5G acceleration sped up at Mobile World Congress this week. One analyst tracks the history of how we got here and what it means for 5G in smartphones and beyond.
From the very beginning, when the standardization was advanced by almost a year, 5G has always been on the accelerated path. The acceleration is visible across the board–in prototyping, operator adoption, deployment and OEM adoption.
The somewhat surprising icing on the acceleration cake was Qualcomm’s set of far-reaching announcements made on the first day of Mobile World Congress 2019. They show how the ecosystem is preparing to accelerate the spread of 5G across multiple dimensions, different device categories, price points, market segments, industries, and geographies.
In early March 2017, exactly two years ago, 3GPP decided to advance the 5G timelines to enable commercialization in 2019, instead of the plan of record of 2020. One year of acceleration is a huge deal in standards timeline. The ecosystem support for that advancement set the tone for all that ensued in the next two years.
The 5G technology development started back in 2014, if not earlier. The early prototypes were demonstrated in 2015, and the first ever 5G-NR modem solution, Qualcomm’s X50, was announced toward the end of 2016.
Usually, the chipsets are not announced this early, more than three years ahead of actual commercial devices. Intel, which was very late with its LTE chipset, couldn’t resist the temptation and joined the acceleration bandwagon by announcing its now defunct XMM8060 5G-NR chipset.
Defying norms, more than 20 OEMs publically announced their plans to build 5G products in 2018, more than a year before commercialization. Samsung, who is only next to Apple in a penchant for secrecy, announced its plans for a 5G smartphone months before commercialization, something unheard of until now.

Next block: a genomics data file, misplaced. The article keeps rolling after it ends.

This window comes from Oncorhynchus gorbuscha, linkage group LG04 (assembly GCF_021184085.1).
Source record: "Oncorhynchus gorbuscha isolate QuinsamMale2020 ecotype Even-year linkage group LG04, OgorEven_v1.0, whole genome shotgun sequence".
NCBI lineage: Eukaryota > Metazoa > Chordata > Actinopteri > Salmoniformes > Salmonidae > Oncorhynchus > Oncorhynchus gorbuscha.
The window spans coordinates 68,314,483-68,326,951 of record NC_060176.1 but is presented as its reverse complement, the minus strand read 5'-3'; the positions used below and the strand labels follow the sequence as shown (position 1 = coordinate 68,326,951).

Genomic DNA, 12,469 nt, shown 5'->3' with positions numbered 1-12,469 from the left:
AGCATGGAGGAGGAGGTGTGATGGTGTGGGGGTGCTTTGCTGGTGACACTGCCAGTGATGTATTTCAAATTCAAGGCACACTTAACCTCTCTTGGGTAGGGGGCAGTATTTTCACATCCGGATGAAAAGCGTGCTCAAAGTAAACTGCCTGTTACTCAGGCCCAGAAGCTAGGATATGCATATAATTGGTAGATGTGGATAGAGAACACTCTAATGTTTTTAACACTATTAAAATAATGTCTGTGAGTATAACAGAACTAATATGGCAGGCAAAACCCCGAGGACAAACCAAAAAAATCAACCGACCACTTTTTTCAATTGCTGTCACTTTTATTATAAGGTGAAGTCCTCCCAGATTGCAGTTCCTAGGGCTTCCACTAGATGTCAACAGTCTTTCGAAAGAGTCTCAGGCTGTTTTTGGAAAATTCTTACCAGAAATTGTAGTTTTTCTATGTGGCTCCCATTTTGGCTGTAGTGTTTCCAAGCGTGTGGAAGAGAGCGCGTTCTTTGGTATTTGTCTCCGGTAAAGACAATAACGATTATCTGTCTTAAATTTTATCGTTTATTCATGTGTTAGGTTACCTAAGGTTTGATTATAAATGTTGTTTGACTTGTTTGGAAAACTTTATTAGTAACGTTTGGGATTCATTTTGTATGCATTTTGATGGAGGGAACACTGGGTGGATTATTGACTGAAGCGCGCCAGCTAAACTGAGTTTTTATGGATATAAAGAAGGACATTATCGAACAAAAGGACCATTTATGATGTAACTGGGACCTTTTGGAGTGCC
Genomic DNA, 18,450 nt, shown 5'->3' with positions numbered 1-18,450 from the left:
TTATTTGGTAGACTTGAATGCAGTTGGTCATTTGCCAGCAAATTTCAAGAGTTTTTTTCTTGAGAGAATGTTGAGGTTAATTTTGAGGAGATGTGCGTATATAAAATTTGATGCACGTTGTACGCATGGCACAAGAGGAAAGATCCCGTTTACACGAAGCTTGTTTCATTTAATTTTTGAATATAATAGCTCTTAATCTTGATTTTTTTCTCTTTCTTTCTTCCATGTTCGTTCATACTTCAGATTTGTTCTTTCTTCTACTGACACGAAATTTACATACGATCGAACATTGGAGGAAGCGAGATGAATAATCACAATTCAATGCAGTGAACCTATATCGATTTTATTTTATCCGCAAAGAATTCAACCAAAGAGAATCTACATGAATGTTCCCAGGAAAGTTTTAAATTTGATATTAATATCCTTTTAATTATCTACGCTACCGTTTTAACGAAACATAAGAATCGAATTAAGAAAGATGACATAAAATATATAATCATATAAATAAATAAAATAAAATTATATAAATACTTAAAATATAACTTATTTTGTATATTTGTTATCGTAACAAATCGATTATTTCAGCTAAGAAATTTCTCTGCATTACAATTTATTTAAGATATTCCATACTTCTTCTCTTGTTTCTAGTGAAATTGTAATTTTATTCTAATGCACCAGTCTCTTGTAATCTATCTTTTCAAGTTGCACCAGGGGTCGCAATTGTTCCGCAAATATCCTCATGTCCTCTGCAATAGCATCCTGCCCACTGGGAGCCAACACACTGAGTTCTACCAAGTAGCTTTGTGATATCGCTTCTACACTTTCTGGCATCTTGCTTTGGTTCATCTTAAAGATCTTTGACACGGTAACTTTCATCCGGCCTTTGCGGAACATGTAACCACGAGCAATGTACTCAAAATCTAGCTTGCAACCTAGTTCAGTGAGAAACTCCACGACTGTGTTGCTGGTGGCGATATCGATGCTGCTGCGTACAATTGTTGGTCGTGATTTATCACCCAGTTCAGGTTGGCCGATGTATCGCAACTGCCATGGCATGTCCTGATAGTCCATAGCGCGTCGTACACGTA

Compared to 5G, 4G commercialization proceeded at a snail’s pace with only a couple of operators with very few devices when LTE was launched. Contrast that with 5G where announcements of Samsung’s Galaxy S10 5G, Oppo, Xiaomi Mi Mix 3, LGV50 ThinQ have created the groundswell with 25+ devices still to come.
More than 20 operators have committed to launching 5G. Another huge difference is in the time it took 4G to reach China and other markets compared to what’s expected for 5G.
Traditionally, the evolution of the cellular baseband has been from a thin modem, followed by an integrated SoC in the subsequent year. Even before the first devices with its first-generation 5G modem are available, Qualcomm announced the next-gen Snapdragon X55 modem.
An announcement on February 25 of an integrated Snapdragon SoC shows Qualcomm’s drive to spread 5G smartphones. Samsung’s commitment for this SoC this early shows their confidence in Qualcomm’s ability to deliver. Announcing the third-generation solution, even before first generation products are on the shelf is almost unbelievable for the longtime observers of the cellular industry.
Qualcomm’s announcements of Snapdragon 5G platforms for PCs and cars shows it will address adjacent markets at the same time as smartphones, not waiting as it did with 4G. A research collaboration with Bosch will put Qualcomm on the path to address industrial IoT opportunities that will open up as 5G evolves.
Qualcomm clearly is using 5G and its capabilities as a linchpin for its expansion strategy. Whoever thought 5G was hype that will deflate quickly will have doubts now.
With so much development by and around Qualcomm and the Android ecosystem, it’s worth noting Apple’s first 5G phone is more than a year away. Its sole baseband supplier Intel is almost a year away with its first commercial-grade 5G modem. I wonder if Apple will rethink its strategy.
Perhaps the bigger question now is whether 5G uptake will accelerate with the same vigor shown by vendors. I aim to observe that and report back.
— Prakash Sangam is founder and principal at Tantra Analyst LLC.